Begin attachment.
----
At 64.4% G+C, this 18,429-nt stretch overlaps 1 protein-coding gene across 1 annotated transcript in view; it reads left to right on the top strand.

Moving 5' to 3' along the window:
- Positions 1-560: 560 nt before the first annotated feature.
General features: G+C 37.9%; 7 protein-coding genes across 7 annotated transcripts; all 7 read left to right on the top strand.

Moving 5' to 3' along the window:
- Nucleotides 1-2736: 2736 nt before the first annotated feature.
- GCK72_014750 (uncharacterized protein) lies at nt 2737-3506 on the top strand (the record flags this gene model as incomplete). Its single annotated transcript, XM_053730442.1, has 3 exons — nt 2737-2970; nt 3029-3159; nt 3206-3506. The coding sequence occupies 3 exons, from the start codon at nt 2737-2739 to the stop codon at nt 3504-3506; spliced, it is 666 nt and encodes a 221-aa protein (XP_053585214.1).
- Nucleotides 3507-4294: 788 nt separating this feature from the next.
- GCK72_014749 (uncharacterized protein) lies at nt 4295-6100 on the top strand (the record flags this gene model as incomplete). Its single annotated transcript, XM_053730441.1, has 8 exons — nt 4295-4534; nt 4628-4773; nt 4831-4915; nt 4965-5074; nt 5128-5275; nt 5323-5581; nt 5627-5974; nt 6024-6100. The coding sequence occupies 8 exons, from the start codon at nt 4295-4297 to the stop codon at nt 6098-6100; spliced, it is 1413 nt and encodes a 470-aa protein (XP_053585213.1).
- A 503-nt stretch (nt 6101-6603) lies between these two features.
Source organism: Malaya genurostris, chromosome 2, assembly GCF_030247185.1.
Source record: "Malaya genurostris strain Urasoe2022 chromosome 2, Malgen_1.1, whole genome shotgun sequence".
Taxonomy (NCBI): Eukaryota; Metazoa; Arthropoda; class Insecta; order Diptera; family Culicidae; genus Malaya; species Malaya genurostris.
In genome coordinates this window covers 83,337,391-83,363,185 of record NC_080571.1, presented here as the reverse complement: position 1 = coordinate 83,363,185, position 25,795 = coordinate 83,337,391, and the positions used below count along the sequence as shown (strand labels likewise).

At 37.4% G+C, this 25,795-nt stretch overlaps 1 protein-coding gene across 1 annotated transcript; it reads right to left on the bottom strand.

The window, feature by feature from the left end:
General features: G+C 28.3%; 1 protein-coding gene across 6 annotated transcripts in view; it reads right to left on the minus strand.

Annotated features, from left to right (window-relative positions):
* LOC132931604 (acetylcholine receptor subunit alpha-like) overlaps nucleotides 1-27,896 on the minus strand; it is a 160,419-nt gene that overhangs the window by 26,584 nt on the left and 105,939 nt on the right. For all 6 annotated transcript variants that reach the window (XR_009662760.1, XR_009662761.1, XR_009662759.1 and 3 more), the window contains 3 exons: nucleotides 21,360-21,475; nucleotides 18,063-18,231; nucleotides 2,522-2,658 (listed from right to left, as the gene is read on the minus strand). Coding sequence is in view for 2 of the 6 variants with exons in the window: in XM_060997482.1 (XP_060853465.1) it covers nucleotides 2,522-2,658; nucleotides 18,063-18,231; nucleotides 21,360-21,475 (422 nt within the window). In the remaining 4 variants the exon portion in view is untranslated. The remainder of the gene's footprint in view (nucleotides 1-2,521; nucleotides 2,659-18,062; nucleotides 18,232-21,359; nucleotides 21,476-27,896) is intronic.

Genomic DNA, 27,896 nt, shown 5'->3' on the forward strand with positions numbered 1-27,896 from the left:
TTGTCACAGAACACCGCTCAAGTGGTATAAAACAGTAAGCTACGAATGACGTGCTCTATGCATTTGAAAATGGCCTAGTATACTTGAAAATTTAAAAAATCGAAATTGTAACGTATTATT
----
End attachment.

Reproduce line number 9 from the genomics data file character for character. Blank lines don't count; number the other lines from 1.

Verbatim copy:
- GCK72_014749 (uncharacterized protein) lies at nt 4295-6100 on the top strand (the record flags this gene model as incomplete). Its single annotated transcript, XM_053730441.1, has 8 exons — nt 4295-4534; nt 4628-4773; nt 4831-4915; nt 4965-5074; nt 5128-5275; nt 5323-5581; nt 5627-5974; nt 6024-6100. The coding sequence occupies 8 exons, from the start codon at nt 4295-4297 to the stop codon at nt 6098-6100; spliced, it is 1413 nt and encodes a 470-aa protein (XP_053585213.1).